Henry Wadsworth Longfellow (1807-1882), the most popular American poet of the 19th century, whose works are still cited - or parodied. Among his most remembered works are Evangeline (1847), The Song Of Hiawatha (1855) and The Courtship of Miles Standish(1858).
Henry Wadsworth Longfellow was born on February 27, 1807, in Portland, Maine. His father, Stephen Longfellow, was a Portland lawyer and congressman, and mother Zilpah, was a descendant of John Alden of the Mayflower. Longfellow was fond of reading and at thirteen he wrote his first poem, "The Battle of Lovell's Pond," which appeared in the Portland Gazette.
Longfellow's translation of Horace earned him a scholarship for further studies. After graduating in 1825 he traveled in Italy, France and Spain from 1826 to 1829, and returned to the United States to work as a professor and librarian in Bodwoin. He translated for his students a French grammar, and edited a collection of French proverbs and a small Spanish reader. In 1831 he married Mary Storer Potter, and made with her another journey to Europe, where he studied Swedish, Danish, Finnish, and the Dutch language and literature. On this trip he fell under the influence of German Romanticism. Longfellow's wife died at Rotterdam in 1835.
In 1839 he published the romantic novel Hyperion and a collection of poems Voices Of The Night, which became very popular. In 1840 he wrote "The Skeleton in Armor" and The Spanish Student, a drama in five acts. In 1836 Longfellow began teaching in Harvard, taking lodgings at the historic Craigie House, where General Washington and his wife had lived. He resigned from his post in 1854 and published next year his best-known narrative poem, The Song of Hiawatha, which gained immediate success. His second Frances died tragically in 1861 by burning - her dress caught fire from a lighted match. Longfellow settled in Cambridge, where he remained for the rest of his life.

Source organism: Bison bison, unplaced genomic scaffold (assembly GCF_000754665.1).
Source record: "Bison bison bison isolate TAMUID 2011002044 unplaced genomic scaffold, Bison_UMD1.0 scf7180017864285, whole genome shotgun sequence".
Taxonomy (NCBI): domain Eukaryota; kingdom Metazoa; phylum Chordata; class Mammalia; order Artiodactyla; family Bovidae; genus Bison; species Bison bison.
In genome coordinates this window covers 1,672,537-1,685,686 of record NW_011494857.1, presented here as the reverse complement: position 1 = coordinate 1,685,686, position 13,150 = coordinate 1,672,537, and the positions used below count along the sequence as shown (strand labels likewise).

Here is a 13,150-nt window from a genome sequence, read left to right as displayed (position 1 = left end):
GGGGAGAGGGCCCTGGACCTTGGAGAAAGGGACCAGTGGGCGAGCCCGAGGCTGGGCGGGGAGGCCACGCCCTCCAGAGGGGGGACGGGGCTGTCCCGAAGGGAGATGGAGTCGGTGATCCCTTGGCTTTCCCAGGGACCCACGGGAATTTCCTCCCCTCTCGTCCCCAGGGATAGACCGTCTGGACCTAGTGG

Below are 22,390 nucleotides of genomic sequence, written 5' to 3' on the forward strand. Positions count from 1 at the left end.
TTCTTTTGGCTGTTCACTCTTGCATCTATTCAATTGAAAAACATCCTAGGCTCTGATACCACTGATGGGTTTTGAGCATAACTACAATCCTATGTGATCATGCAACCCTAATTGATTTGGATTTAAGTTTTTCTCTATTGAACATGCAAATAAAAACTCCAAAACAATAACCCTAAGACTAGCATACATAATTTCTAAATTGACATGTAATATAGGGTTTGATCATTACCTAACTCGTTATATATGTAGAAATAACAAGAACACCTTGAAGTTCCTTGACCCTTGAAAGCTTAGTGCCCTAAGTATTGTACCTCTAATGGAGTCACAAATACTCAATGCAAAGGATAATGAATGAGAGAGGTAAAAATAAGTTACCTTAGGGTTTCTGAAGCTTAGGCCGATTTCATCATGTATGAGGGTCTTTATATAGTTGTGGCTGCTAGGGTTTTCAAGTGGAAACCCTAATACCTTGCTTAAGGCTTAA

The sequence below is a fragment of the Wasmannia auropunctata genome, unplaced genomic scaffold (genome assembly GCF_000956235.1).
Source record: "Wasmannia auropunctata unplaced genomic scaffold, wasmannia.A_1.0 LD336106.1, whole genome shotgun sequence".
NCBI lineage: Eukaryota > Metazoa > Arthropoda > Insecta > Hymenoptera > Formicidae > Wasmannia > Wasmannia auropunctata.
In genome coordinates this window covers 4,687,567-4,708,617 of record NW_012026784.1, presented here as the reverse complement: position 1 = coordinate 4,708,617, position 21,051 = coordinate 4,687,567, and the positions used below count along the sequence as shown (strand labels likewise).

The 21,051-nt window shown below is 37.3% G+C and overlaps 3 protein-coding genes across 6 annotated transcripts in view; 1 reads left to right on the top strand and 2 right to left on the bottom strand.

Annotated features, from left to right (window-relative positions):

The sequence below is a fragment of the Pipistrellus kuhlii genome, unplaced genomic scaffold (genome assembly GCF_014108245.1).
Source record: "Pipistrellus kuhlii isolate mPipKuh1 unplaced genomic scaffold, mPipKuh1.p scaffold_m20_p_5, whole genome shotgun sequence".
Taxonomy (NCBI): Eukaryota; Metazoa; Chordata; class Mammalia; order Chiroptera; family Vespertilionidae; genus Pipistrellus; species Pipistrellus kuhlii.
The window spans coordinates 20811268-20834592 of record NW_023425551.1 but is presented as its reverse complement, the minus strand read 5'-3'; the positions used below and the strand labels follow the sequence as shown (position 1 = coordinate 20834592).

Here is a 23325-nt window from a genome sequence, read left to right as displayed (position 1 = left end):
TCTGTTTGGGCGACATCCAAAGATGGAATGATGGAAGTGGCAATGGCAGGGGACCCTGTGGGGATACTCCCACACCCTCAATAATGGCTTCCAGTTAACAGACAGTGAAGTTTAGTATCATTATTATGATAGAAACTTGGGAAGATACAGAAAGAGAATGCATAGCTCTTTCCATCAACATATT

Longfellow's later poetry reflects his interest in establishing an American mythology. Among his other works are Tales Of A Wayside Inn (1863), a translation of Dante's The Divine Comedy (1865-67) and Christus: A Mystery (1872), a trilogy dealing with Christianity from its beginnings.
The poet's 70th birthday in 1877 was celebrated around the country. Longfellow died in Cambridge on March 24, 1882. In London his marble image is seen in Westminster Abbey, in the Poet's Corner.
A PSALM OF LIFE
by Henry Wadsworth Longfellow
WHAT THE HEART OF THE YOUNG MAN
SAID TO THE PSALMIST
TELL me not, in mournful numbers,
Life is but an empty dream ! —
For the soul is dead that slumbers,
And things are not what they seem.
Life is real ! Life is earnest!
And the grave is not its goal ;
Dust thou art, to dust returnest,
Was not spoken of the soul.
Not enjoyment, and not sorrow,
Is our destined end or way ;
But to act, that each to-morrow
Find us farther than to-day.
Art is long, and Time is fleeting,
And our hearts, though stout and brave,
Still, like muffled drums, are beating
Funeral marches to the grave.
In the world's broad field of battle,
In the bivouac of Life,
Be not like dumb, driven cattle !
Be a hero in the strife !
Trust no Future, howe'er pleasant !
Let the dead Past bury its dead !
Act,— act in the living Present !
Heart within, and God o'erhead !
Lives of great men all remind us
We can make our lives sublime,
And, departing, leave behind us
Footprints on the sands of time ;
Footprints, that perhaps another,
Sailing o'er life's solemn main,
A forlorn and shipwrecked brother,
Seeing, shall take heart again.
Let us, then, be up and doing,
With a heart for any fate ;
Still achieving, still pursuing,
Learn to labor and to wait.